I don’t agree that often with Americans United for the Separation of Church and State, so I like to note those occasions when I think they are dead on. Such is the case with Sandhya Bathija’s column today, in which she notes the extraordinary practice engaged in by the White House in advance of presidential rallies. It involves vetting the prayers:
Earlier this week, Dan Gilgoff at U.S. News and World Report reported that President Barack Obama has started a new tradition at some of his presidential events.
On some occasions, at least, it seems Obama’s opening act will be a prayer vetted by the White House.
Gilgoff told the story of Ryan Culp of Elkhart, Ind., who turned down a request by Obama to deliver a prayer during the presidential campaign because he is a conservative Republican and, Culp said, “didn’t want to be perceived to be a supporter of a Democratic campaign.” Culp was asked again now that Obama is in office and this time obliged.
The day before Culp was to give the prayer, he was required to call an aide at the White House and recite the prayer for approval. The aide told him the prayer was “beautiful.”
For the Fort Myers, Fla., town hall meeting, the White House vetted a prayer by James Bing, pastor of the Friendship Baptist Church, and in Phoenix, an administrator for the Tohono O’odham Nation delivered a prayer before Obama took the stage.
Gilgoff adds these details:
During Obama’s recent visit to Fort Myers, Fla., to promote his economic stimulus plan, a black Baptist preacher delivered a prayer that carefully avoided mentioning Jesus, lest he offend anyone in the audience. And at Obama’s appearance last week near Phoenix to unveil his mortgage bailout plan, an administrator for the Tohono O’odham Nation delivered the prayer, taking the unusual step of writing it down so he could E-mail it to the White House for vetting. American Indian prayers are typically improvised.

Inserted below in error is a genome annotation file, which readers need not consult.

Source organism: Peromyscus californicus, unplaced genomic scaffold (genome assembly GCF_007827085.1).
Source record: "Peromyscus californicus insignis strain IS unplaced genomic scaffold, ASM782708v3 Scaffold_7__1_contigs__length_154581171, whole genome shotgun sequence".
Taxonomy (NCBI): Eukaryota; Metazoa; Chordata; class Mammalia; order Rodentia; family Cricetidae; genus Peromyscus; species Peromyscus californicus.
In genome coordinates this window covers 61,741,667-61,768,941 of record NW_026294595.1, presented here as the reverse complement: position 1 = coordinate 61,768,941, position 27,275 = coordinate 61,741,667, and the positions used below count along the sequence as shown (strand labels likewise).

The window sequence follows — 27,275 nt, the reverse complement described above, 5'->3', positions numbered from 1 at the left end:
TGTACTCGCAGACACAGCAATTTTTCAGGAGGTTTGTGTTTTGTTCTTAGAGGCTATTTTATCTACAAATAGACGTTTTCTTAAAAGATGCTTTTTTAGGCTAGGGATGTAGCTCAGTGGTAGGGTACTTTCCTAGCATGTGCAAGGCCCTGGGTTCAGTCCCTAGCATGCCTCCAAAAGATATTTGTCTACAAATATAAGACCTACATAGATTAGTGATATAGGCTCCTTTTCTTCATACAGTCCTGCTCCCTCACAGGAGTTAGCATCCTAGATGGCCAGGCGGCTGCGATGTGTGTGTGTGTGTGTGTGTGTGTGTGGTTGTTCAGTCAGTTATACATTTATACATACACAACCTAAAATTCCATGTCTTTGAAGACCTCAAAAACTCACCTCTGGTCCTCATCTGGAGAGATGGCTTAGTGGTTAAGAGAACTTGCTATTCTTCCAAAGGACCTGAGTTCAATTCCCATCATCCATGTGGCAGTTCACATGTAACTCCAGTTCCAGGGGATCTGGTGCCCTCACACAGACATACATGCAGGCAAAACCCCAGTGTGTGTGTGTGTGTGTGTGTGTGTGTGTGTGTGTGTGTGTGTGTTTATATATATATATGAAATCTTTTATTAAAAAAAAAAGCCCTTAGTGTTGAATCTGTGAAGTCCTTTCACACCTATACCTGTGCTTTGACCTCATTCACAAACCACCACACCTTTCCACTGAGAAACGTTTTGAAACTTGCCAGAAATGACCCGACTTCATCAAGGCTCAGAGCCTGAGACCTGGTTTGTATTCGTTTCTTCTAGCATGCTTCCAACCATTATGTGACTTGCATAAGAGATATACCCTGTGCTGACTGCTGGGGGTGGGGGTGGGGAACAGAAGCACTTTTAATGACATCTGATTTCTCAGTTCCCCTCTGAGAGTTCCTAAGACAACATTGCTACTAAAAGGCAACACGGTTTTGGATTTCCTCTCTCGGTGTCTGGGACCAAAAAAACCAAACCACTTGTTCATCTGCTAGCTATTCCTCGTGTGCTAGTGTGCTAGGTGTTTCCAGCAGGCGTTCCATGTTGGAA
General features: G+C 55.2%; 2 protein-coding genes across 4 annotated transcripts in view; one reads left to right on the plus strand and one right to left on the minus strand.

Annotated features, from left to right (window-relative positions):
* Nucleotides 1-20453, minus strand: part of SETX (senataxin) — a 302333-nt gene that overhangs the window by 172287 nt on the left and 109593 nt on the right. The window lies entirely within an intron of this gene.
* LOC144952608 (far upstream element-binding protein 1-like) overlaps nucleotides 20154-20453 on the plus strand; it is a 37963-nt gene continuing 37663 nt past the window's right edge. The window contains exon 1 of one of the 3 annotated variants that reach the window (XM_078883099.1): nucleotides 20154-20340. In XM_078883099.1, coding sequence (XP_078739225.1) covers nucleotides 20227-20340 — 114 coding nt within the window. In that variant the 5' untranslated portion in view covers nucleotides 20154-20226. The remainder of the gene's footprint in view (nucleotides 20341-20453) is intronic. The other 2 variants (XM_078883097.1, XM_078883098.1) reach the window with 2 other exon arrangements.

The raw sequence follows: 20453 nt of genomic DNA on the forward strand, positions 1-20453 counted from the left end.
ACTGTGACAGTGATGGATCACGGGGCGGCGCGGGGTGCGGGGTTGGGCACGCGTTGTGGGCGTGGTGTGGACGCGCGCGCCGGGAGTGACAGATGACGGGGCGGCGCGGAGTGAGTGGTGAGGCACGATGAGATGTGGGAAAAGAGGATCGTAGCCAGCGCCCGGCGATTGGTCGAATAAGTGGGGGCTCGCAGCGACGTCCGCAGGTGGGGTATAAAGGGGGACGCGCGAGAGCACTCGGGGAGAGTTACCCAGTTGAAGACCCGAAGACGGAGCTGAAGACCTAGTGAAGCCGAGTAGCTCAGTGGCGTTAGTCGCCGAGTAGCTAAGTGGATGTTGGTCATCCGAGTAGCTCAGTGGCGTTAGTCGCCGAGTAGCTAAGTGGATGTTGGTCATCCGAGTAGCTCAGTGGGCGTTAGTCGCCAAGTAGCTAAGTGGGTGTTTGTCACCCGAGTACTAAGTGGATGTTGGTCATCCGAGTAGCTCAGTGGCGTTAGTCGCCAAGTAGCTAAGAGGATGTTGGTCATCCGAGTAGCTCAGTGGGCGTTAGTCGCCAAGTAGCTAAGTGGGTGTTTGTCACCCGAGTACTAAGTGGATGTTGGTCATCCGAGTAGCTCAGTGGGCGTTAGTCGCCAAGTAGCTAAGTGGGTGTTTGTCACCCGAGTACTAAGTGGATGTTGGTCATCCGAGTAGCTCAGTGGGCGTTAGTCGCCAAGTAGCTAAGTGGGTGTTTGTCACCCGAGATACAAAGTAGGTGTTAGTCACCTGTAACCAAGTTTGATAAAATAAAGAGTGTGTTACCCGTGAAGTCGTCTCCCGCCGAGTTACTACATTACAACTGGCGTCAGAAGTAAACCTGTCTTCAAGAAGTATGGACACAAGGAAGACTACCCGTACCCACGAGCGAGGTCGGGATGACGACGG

Interviews with former White House aides and official presidential archivists going back to the Carter administration turn up no evidence of similar programs, though some of Ronald Reagan’s events featured invocations from clergy from a variety of religious traditions. The Reagan White House appears to have received copies of the invocations after they were delivered, as opposed to before, according to Ronald Reagan Presidential Library archivist Lisa Jones.
I don’t know that I agree with AU’s Barry Lynn that such prayers are themselves out-of-bounds, but there is no question whatsoever that having them vetted by the White House is completely inappropriate, and that no one who is asked to pray at White House should agree to such vetting. No agency of government has any business “approving” the content of any prayer, and that goes as much or more for a White House occupied by a popular incumbent.